Another company is not changing its product name, but it’s messing with it, which is almost as bad. Kentucky Fried Chicken is a well established brand. It is so strong that it can also get away with using its initials, “KFC,” which is something not many companies can do.KFC Everyone knows Kentucky Fried Chicken, what it stands for and what to expect. The latest move by the KFC folks is to introduce grilled chicken to their menu. OK, no problem. That’s probably a good idea. Their mistake is marketing it as “Kentucky GRILLED Chicken.” Bad idea. Introduce a new product. Sure. But don’t screw with your brand name. The KFC folks (Or is it KGC?) may establish their grilled chicken as a successful addition to their product line, but they will do so at the expense of their brand identity. When you diminish the strength of the Kentucky FRIED Chicken brand in the minds of the consumer, you become just another chicken restaurant, not the King of the Cluckers.

On a much smaller scale, I see a local business making the same kind of mistake. The company is Furniture Warehouse. The name “warehouse” carries certain image. They probably have a large showroom, with an equally large volume and variety of inventory. Recently I have heard some radio ads that they are changing their name to “Furniture Warehouse Design Gallery.”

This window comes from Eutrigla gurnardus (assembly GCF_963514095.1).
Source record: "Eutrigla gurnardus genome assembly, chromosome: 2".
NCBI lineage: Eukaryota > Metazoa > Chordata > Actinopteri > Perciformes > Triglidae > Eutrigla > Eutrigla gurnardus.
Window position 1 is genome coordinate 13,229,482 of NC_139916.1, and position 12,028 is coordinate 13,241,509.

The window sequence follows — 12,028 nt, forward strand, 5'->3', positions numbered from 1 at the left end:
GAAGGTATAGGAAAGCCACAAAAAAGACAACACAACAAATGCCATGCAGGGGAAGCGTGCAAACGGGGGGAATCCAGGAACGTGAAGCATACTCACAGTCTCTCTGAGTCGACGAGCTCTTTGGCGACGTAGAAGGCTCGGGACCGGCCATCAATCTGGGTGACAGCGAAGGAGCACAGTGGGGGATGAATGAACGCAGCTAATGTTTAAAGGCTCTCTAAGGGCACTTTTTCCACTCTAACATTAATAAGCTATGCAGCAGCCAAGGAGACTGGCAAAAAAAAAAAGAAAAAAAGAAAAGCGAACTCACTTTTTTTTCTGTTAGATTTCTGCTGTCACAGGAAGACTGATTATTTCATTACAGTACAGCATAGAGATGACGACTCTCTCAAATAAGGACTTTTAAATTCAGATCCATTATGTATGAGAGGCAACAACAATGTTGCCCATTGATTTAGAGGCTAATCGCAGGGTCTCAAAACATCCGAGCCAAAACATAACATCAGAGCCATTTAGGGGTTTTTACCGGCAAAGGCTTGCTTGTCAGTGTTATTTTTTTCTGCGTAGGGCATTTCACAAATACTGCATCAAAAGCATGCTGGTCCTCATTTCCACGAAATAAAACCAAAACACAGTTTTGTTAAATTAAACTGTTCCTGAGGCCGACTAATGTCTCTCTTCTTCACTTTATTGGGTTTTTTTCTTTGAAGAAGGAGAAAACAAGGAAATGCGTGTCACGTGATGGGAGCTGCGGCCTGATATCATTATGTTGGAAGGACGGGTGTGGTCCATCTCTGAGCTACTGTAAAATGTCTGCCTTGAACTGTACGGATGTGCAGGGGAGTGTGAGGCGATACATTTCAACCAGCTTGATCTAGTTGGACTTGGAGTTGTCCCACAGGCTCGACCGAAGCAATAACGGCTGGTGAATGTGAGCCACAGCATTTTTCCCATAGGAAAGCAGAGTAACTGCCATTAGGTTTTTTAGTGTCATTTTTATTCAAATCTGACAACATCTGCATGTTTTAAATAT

The first problem is that the terms “warehouse” and “design gallery” convey entirely different mental images.  The first says, large space and giant inventory. The other conveys the image of a small boutique store.

However to compound the problem even further, after changing their name, they decided that 10-syllable name was too long and awkward, so they should go by their initials. Bad move! The name carries an image, or rather two of them. “FWDG” carries nothing. Their solution? Launch an advertising campaign to explain what their initials stand for.

Here is a thought. If you need to pay for an advertising campaign to explain what your name means, maybe you need to rethink the name

Truth in advertising

On the way to work this morning, I was listening to the radio and came across, what is probably the cheesiest piece of radio advertising I have ever heard – and that is saying a lot!stripperREX_450x250

The ad was for a strip-joint (Surprise!). Most of the copy in the ad talked about the “club’s” Monday night football specials, but in between each line, another announcer broke in with “And boobs!”

So it went like this:

We have four big screen TVs…

And boobs!

We have dollar draft beer specials…

And boobs!

A free buffet…

And boobs!

And so on.

At first I thought I was they were overdoing it. Then, I thought about their target audience. And when I thought of what happens to many of my brothers’ brains when confronted with the very thought of “boobs,” maybe they weren’t so overboard after all.

Tasteless? No question.

Too obvious? Maybe not.